Effects of a learned helplessness task and infant temperment on mothers' responsivity to infant cry sounds

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Virginia Tech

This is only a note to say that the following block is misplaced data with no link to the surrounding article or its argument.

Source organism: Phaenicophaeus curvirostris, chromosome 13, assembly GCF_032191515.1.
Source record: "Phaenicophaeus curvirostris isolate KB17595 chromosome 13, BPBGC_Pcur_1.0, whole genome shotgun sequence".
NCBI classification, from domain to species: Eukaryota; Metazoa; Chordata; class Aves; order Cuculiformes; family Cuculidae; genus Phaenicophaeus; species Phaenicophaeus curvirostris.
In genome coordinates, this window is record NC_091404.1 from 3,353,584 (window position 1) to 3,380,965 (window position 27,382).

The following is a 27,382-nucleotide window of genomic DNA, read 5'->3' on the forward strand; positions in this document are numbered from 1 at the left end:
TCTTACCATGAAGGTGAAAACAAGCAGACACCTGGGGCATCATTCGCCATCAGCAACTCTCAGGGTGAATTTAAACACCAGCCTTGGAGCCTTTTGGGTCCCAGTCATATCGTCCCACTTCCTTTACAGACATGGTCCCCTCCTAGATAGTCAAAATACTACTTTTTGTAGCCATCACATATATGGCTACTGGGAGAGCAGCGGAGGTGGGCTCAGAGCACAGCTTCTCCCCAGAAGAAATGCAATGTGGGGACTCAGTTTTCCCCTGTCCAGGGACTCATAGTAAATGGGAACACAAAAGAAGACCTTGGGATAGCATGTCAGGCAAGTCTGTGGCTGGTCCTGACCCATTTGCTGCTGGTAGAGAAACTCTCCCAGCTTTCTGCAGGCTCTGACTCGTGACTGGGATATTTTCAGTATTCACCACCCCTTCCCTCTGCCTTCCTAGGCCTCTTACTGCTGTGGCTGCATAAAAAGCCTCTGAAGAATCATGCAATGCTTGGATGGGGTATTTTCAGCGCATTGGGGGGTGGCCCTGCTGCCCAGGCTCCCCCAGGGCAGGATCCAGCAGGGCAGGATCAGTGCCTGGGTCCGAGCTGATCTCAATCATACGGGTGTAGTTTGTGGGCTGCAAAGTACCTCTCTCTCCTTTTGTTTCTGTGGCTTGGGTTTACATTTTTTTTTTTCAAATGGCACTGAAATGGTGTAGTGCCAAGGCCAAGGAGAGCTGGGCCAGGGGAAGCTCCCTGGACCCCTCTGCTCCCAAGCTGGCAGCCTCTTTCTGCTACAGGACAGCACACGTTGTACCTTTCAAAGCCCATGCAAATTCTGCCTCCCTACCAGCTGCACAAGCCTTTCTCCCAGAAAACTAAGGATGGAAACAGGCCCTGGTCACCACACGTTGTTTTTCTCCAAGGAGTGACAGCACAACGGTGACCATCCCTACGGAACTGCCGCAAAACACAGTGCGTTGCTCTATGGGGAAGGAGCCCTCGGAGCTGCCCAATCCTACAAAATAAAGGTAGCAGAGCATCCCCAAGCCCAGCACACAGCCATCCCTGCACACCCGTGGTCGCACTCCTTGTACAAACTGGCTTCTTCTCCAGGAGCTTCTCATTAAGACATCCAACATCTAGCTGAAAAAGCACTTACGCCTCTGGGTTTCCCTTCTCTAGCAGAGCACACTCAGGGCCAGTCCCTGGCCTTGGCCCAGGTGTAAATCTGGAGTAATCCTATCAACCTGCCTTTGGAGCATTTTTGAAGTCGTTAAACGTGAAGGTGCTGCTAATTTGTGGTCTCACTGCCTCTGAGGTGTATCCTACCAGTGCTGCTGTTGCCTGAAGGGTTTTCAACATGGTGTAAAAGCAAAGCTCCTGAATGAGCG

Mothers' susceptibility to the effects of learned helplessness as a function of the perception of her own infants' temperament and exposure to varying degrees of control over infant crying was explored. Seventysix mothers were classified as having a difficult or easy infant based upon ratings of their infant on the Infant Characteristics Questionnaire. Using an adaptation of the learned helplessness paradigm, a relatively equal number of mothers from each group were exposed to an escape, inescape, or control pretreatment condition and subsequently tested on a solvable shuttle box task. Mothers of easy infants who were pretreated with inescapable crying demonstrated more failures and trials to criterion than mothers of easy infants in the escape and control conditions. In contrast, mothers of difficult infants did not demonstrate performance differences across the 3 pretreatment conditions. Mothers of difficult infants performed significantly better on the shuttle box task than mothers of easy infants following exposure to uncontrollable crying. Mothers of difficult and easy infants did not differ on measures of depression, perceptions of control over adult-child interactions, and potential for child abuse. Mothers did not respond more rapidly to the cries produced by unfamiliar difficult or easy infants. Findings suggest mothers of difficult infants may initially be less adept at terminating infant crying, but are more resilient to these failure experiences. Indeed, mothers of difficult infants responded more effectively following exposure to uncontrollable infant cry sounds. Results are discussed in terms of the importance of mothers' perceptions of their different caregiving experiences in mediating their responsivity to salient infant cues.